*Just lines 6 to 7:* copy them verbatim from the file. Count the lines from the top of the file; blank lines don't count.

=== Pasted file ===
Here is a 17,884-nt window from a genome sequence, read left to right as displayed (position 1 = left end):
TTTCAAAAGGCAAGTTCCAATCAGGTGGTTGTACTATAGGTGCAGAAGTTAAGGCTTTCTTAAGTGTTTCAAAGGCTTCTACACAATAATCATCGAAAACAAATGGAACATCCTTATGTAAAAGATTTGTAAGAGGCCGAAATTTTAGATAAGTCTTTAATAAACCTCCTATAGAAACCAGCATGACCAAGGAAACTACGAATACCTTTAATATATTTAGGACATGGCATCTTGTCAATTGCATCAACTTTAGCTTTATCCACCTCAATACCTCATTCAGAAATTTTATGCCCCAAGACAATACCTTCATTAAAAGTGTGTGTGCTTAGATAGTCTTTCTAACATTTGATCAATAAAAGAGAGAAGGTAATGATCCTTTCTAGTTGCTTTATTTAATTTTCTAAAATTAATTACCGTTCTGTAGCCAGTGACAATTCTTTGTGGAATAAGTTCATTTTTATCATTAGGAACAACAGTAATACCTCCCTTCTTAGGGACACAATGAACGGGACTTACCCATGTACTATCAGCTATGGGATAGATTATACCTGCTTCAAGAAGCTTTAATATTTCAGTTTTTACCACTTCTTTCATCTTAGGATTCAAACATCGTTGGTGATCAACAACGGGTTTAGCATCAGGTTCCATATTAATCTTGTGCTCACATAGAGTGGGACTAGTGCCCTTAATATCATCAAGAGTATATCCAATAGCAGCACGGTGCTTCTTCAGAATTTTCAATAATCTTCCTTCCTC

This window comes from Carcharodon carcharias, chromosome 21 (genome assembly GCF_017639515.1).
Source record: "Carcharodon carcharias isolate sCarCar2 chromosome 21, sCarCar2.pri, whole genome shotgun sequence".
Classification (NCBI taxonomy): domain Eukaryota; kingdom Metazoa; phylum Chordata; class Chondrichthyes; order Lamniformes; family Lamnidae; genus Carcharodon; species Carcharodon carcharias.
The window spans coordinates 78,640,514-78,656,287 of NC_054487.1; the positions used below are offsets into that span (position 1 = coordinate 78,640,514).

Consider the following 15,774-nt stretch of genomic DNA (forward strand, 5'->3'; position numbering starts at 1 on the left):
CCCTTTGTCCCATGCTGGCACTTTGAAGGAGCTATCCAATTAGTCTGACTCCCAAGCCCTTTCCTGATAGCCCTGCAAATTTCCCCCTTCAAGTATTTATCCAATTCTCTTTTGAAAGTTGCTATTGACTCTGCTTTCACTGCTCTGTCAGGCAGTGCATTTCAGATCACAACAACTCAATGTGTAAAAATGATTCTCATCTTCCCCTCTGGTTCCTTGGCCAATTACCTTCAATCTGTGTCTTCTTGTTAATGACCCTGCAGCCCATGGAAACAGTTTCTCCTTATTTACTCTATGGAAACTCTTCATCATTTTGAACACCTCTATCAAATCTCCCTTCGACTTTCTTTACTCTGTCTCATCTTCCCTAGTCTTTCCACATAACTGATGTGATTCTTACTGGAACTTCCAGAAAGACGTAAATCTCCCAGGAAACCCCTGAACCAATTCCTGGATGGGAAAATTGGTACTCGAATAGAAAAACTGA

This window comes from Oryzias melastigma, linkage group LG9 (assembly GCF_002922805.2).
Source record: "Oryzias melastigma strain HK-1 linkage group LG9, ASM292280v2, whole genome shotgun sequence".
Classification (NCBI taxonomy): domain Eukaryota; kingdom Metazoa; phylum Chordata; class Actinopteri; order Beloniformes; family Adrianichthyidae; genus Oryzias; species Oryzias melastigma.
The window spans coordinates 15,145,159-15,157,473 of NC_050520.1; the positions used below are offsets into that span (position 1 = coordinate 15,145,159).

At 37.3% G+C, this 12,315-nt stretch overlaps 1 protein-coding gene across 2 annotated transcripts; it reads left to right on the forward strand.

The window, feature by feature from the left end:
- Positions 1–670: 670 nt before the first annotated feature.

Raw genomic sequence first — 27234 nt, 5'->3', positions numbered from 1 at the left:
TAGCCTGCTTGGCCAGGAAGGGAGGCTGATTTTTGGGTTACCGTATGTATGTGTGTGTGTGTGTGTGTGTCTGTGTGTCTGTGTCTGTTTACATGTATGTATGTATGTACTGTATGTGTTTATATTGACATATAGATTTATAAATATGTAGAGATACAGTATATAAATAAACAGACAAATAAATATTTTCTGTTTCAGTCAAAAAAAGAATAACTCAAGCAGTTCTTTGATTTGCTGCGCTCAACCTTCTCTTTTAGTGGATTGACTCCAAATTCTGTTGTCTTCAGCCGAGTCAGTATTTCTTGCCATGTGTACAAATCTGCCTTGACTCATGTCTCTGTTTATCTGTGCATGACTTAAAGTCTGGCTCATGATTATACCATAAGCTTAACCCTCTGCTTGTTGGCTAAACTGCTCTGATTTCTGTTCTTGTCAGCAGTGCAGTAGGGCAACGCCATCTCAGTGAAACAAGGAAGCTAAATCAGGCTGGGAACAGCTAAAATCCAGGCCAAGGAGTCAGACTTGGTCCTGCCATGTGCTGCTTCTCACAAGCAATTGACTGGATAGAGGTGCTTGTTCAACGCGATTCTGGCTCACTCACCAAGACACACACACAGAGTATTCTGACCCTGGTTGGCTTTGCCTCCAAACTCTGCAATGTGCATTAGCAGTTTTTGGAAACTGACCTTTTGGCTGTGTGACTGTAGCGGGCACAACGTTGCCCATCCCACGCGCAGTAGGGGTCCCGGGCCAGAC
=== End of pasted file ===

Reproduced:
The window spans coordinates 78,640,514-78,656,287 of NC_054487.1; the positions used below are offsets into that span (position 1 = coordinate 78,640,514).

Consider the following 15,774-nt stretch of genomic DNA (forward strand, 5'->3'; position numbering starts at 1 on the left):